Dec 112011
Authors: Cris Tiller

At this point in time, it’s unclear what lays ahead for the Mountain West as a conference and consequently CSU.

The strength of the conference departed with Boise State’s move to the Big East and Texas Christian to the Big 12. Along with them went money and more importantly, national recognition.

Small schools like CSU are now left with a big decision for their futures—where to go from here?

CSU hasn’t shown anything of worth to receive an invite from one of the mega-conferences, leaving it two options.

The first option is to stick with the MW and hope the conference can survive on the leftovers of the old MW and the remnants of Conference-USA.

The second option is to jump ship and look for a better fit in other sports outside of football. Re-shift the focus from football and make the basketball team the centerpiece of the athletic program.

Football as of now should not be the No. 1 priority for CSU. Basketball has a great, young head coach in Tim Miles and a team with serious potential for national recognition.

The problem with option two is leaving traditional rivalries with Wyoming and Air Force, which chose to stay in the MW, and finding the right fit with a new conference.

College basketball is full of small conferences, but it’s hard to argue that joining another small conference is better than sticking with the MW.

Going to the Missouri Valley Conference, for example, means leaving behind over 100 years of tradition surrounding the Border War. Long-standing rivalries are the glue of college athletics and CSU would be throwing it away.

A move will say to the fans that we no longer care about the history surrounding our program and the last thing the Rams can afford to do is alienate the fan base further.

Logistically, moving conferences means extended travel, which in turn means spending more money. The Rams’ revenue stream can’t support long road games like Boise State and TCU, who will make up for costs with greater television income.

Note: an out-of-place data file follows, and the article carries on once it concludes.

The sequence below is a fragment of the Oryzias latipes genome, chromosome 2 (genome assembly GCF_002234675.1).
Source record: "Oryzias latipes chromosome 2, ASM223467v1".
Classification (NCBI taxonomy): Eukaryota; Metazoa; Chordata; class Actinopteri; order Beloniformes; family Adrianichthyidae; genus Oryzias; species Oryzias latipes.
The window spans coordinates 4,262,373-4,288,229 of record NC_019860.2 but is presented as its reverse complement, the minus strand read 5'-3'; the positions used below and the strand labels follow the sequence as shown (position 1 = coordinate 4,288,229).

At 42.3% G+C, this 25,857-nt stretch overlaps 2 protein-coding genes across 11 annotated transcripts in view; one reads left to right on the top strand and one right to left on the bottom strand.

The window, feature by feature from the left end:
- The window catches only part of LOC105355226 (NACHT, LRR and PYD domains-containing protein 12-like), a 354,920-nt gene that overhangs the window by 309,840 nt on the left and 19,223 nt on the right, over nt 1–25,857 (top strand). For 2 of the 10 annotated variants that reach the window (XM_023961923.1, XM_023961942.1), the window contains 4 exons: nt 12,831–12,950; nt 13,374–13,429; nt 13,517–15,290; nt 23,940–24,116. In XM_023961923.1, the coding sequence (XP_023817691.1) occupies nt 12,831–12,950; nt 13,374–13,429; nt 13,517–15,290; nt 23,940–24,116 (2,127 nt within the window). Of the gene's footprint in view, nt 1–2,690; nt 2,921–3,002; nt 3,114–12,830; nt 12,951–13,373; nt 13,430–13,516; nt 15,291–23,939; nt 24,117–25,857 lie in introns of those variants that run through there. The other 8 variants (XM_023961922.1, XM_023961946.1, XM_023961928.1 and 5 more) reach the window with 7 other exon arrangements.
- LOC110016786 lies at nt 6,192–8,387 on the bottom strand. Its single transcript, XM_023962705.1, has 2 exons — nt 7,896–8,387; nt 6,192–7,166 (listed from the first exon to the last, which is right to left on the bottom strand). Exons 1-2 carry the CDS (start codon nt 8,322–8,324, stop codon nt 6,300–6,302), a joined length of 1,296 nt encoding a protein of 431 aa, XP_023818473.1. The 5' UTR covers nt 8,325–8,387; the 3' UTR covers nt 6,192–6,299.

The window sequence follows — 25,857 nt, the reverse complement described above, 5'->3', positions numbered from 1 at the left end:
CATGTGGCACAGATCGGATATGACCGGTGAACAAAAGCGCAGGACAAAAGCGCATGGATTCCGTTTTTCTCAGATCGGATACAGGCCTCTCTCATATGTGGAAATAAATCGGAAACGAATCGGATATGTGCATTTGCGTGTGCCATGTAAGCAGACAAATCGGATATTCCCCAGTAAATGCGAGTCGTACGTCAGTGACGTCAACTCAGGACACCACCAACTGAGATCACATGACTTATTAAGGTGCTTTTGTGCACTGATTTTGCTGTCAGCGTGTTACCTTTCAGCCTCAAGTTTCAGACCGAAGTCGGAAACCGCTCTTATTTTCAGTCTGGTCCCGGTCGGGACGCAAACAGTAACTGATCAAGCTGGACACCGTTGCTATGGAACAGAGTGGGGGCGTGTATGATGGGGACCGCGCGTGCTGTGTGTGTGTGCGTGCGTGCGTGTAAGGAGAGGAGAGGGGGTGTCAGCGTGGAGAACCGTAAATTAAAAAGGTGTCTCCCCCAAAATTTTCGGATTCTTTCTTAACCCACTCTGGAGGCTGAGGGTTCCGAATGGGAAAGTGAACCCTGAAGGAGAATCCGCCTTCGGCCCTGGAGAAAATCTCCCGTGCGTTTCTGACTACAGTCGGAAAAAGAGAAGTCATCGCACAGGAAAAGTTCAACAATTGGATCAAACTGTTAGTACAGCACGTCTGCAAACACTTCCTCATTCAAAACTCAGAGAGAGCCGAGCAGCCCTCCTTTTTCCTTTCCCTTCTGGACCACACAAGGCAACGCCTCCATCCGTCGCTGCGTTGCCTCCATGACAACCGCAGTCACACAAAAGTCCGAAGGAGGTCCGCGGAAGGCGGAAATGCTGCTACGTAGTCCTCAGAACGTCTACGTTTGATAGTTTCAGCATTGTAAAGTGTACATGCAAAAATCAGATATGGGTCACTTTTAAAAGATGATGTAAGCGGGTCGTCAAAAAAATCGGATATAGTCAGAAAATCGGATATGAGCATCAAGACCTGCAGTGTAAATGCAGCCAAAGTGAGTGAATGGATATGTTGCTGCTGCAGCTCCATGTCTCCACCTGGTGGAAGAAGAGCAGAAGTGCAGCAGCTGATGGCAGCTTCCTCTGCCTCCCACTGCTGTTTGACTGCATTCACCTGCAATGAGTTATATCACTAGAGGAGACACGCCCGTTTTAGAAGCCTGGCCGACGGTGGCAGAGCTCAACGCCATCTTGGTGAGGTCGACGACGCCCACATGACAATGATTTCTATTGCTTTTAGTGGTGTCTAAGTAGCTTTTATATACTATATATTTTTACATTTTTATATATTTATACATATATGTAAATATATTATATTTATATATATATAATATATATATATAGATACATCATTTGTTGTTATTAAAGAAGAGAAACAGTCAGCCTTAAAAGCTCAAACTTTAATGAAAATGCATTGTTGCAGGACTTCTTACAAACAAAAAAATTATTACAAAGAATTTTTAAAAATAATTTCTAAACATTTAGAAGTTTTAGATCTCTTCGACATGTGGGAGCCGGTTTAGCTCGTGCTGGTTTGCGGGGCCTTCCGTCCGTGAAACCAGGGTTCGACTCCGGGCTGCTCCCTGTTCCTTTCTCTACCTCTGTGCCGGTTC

You’re also asking the fans to take up a larger financial burden in order to make the trips around a greater portion of the country. That’s a tough sell given recent economic hardships.

Based on comments made by CSU President Tony Frank, it seems likely the Rams will stay in the MW.

“There are a series of things that would benefit Colorado State University. That would be some stability that puts the focus back on our student-athletes and back on competitions and their success in the classroom,” Frank said. “I think stability around the revenue picture and scheduling and planning are beneficial.

“From my perspective, I am a big fan of long-standing rivalries. I attended two Big Ten universities, I love those sorts of things, and I hate to see those types of things being torn apart.”

But only one option is the right choice for CSU.

CSU needs to stick to the MW. This is its chance to stand up and do the right thing. To place importance on the long held values of college sports that have been thrown to the wind.

Instead of taking the grass in greener approach, become resolute to make the MW into a respected conference in the college landscape.

Loyalty has become an endangered species in sports across the board and CSU can be a symbol for what is right about sports.

The Rams can and will be strong one day and this is their chance to do it the right way.

Sports Editor Cris Tiller can be reached at

 Posted by at 11:27 pm

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